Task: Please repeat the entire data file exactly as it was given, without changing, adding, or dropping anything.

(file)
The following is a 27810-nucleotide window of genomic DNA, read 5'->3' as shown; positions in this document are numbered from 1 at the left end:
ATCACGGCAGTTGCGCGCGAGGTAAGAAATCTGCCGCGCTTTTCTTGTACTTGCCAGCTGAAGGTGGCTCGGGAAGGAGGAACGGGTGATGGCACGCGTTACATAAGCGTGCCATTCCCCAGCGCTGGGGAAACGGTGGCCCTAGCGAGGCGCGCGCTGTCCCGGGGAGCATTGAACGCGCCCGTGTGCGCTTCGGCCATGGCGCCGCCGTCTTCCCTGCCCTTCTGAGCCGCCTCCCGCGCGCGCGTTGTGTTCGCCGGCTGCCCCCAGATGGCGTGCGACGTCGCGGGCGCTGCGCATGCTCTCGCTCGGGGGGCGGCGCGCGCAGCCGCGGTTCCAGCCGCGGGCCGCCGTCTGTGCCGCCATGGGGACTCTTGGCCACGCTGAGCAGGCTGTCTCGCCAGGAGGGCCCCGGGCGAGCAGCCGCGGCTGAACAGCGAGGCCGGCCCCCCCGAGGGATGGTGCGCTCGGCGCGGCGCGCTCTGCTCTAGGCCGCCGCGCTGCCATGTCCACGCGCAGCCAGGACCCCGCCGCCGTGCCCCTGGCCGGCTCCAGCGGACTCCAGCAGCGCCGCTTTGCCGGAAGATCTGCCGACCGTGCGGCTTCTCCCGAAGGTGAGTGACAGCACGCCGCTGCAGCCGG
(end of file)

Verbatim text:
The following is a 27810-nucleotide window of genomic DNA, read 5'->3' as shown; positions in this document are numbered from 1 at the left end:
ATCACGGCAGTTGCGCGCGAGGTAAGAAATCTGCCGCGCTTTTCTTGTACTTGCCAGCTGAAGGTGGCTCGGGAAGGAGGAACGGGTGATGGCACGCGTTACATAAGCGTGCCATTCCCCAGCGCTGGGGAAACGGTGGCCCTAGCGAGGCGCGCGCTGTCCCGGGGAGCATTGAACGCGCCCGTGTGCGCTTCGGCCATGGCGCCGCCGTCTTCCCTGCCCTTCTGAGCCGCCTCCCGCGCGCGCGTTGTGTTCGCCGGCTGCCCCCAGATGGCGTGCGACGTCGCGGGCGCTGCGCATGCTCTCGCTCGGGGGGCGGCGCGCGCAGCCGCGGTTCCAGCCGCGGGCCGCCGTCTGTGCCGCCATGGGGACTCTTGGCCACGCTGAGCAGGCTGTCTCGCCAGGAGGGCCCCGGGCGAGCAGCCGCGGCTGAACAGCGAGGCCGGCCCCCCCGAGGGATGGTGCGCTCGGCGCGGCGCGCTCTGCTCTAGGCCGCCGCGCTGCCATGTCCACGCGCAGCCAGGACCCCGCCGCCGTGCCCCTGGCCGGCTCCAGCGGACTCCAGCAGCGCCGCTTTGCCGGAAGATCTGCCGACCGTGCGGCTTCTCCCGAAGGTGAGTGACAGCACGCCGCTGCAGCCGG